Ian Cunningham: “Home” is literally about the pandemic, but I’m very grateful that we’re not one of those bands that named their song COVID or something. There’s so many bands that just put out—like quarantine’s on the title or something and I feel like ours hopefully will age a little better than that and not be so on the nose.

Guy Keltner: I feel like if any song on this upcoming record is gonna nail it, there’s one called “I Won’t Walk Back…” The song’s about kind of pulling away from your vices and really figuring out like, “oh man I’ve been through so much in life, I’ve actually seen some shit you know, I know I’m still young but I’ve been through the wringer and now I’m gonna make a decision to stay away from this part of my past, this part of my behavior.”



What do you think is different nowadays when it comes to artists getting big?

Ian Cunningham: We’re all just too stupid to stop doing this. (laughs) I’m just kidding. I think it’s—

Guy Keltner: Money!

Ian Cunningham: Money.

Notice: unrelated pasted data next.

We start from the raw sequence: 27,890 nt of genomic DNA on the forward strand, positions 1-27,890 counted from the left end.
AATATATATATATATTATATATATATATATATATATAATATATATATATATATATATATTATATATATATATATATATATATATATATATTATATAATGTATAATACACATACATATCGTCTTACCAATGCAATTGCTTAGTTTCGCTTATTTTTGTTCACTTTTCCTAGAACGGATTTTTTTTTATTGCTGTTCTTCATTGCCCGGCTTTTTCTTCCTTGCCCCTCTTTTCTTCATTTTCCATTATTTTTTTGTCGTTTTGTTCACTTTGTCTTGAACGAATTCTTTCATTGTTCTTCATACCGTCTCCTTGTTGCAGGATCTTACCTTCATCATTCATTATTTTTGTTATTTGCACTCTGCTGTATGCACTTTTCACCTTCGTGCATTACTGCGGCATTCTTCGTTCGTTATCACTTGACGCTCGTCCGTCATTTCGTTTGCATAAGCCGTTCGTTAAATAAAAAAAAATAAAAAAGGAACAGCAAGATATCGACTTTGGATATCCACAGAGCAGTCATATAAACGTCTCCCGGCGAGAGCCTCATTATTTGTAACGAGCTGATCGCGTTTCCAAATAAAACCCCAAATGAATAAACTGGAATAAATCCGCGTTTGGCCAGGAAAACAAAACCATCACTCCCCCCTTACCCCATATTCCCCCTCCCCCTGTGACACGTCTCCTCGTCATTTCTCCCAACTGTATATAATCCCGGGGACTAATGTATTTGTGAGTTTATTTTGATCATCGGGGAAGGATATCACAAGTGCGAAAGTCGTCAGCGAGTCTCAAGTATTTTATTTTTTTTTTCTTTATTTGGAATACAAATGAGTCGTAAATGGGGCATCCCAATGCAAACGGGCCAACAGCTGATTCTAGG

Guy Keltner: Money, money, money. There is a certain amount of, like, this thing blows up and it’s always bizarre because it’s not necessarily the music, but it can be—I hope it is, sometimes.

Ian Cunningham: Yeah, Olivia Rodrigo is a Disney star. I lived in LA for the last three years, I’m moving right back. It’s just a lot of rich kids with rich parents that buy them 700,000 followers, you know, buys ’em a TikTok influencer.

Guy Keltner: We’ve seen how the sausage is made. We both have worked in the back end of the industry. So we know, I mean, why do you think all the psych bands that you listen to… are a bunch of white dudes from the Los Angeles area? Yeah. Because your parents are in show business and they got money. Like I can’t tell you how many people actually had a hard life that I play with. Yeah, you know, if you want to listen to people with tough lives, listen to hip-hop, listen to country, listen to everything else but rock and psychedelia and things like that, you know?